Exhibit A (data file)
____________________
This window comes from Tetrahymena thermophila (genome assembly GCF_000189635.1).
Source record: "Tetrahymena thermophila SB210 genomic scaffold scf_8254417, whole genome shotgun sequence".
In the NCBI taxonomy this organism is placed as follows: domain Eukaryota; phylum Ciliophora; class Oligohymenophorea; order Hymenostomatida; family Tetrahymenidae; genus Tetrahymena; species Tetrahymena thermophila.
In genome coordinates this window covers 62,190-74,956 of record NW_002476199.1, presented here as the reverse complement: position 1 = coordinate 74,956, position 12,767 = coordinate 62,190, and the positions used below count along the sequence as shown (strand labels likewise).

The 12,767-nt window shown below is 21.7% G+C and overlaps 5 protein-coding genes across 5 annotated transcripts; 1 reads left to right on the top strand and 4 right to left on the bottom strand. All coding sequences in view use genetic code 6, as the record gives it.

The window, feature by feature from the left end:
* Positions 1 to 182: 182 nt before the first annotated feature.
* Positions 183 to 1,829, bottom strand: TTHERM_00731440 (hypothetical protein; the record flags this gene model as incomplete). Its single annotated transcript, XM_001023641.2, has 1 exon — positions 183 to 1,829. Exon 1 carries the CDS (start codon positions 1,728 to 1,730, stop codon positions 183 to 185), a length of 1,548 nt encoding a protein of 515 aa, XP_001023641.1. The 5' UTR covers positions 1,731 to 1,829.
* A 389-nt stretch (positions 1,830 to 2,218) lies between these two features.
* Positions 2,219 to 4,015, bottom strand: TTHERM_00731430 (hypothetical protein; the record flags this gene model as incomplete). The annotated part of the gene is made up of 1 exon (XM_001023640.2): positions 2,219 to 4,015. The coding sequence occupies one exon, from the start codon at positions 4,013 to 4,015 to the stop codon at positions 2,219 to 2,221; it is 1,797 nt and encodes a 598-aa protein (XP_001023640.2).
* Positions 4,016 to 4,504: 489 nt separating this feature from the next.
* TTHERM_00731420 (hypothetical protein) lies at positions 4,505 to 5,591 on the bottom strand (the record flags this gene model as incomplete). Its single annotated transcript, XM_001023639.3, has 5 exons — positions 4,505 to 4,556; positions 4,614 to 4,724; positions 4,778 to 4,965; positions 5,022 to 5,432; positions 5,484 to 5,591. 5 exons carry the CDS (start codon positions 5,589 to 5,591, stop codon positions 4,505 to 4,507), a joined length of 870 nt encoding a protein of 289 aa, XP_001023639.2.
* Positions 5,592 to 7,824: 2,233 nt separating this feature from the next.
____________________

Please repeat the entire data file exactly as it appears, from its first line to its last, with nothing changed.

This window comes from Tetrahymena thermophila (genome assembly GCF_000189635.1).
Source record: "Tetrahymena thermophila SB210 genomic scaffold scf_8254417, whole genome shotgun sequence".
In the NCBI taxonomy this organism is placed as follows: domain Eukaryota; phylum Ciliophora; class Oligohymenophorea; order Hymenostomatida; family Tetrahymenidae; genus Tetrahymena; species Tetrahymena thermophila.
In genome coordinates this window covers 62,190-74,956 of record NW_002476199.1, presented here as the reverse complement: position 1 = coordinate 74,956, position 12,767 = coordinate 62,190, and the positions used below count along the sequence as shown (strand labels likewise).

The 12,767-nt window shown below is 21.7% G+C and overlaps 5 protein-coding genes across 5 annotated transcripts; 1 reads left to right on the top strand and 4 right to left on the bottom strand. All coding sequences in view use genetic code 6, as the record gives it.

The window, feature by feature from the left end:
* Positions 1 to 182: 182 nt before the first annotated feature.
* Positions 183 to 1,829, bottom strand: TTHERM_00731440 (hypothetical protein; the record flags this gene model as incomplete). Its single annotated transcript, XM_001023641.2, has 1 exon — positions 183 to 1,829. Exon 1 carries the CDS (start codon positions 1,728 to 1,730, stop codon positions 183 to 185), a length of 1,548 nt encoding a protein of 515 aa, XP_001023641.1. The 5' UTR covers positions 1,731 to 1,829.
* A 389-nt stretch (positions 1,830 to 2,218) lies between these two features.
* Positions 2,219 to 4,015, bottom strand: TTHERM_00731430 (hypothetical protein; the record flags this gene model as incomplete). The annotated part of the gene is made up of 1 exon (XM_001023640.2): positions 2,219 to 4,015. The coding sequence occupies one exon, from the start codon at positions 4,013 to 4,015 to the stop codon at positions 2,219 to 2,221; it is 1,797 nt and encodes a 598-aa protein (XP_001023640.2).
* Positions 4,016 to 4,504: 489 nt separating this feature from the next.
* TTHERM_00731420 (hypothetical protein) lies at positions 4,505 to 5,591 on the bottom strand (the record flags this gene model as incomplete). Its single annotated transcript, XM_001023639.3, has 5 exons — positions 4,505 to 4,556; positions 4,614 to 4,724; positions 4,778 to 4,965; positions 5,022 to 5,432; positions 5,484 to 5,591. 5 exons carry the CDS (start codon positions 5,589 to 5,591, stop codon positions 4,505 to 4,507), a joined length of 870 nt encoding a protein of 289 aa, XP_001023639.2.
* Positions 5,592 to 7,824: 2,233 nt separating this feature from the next.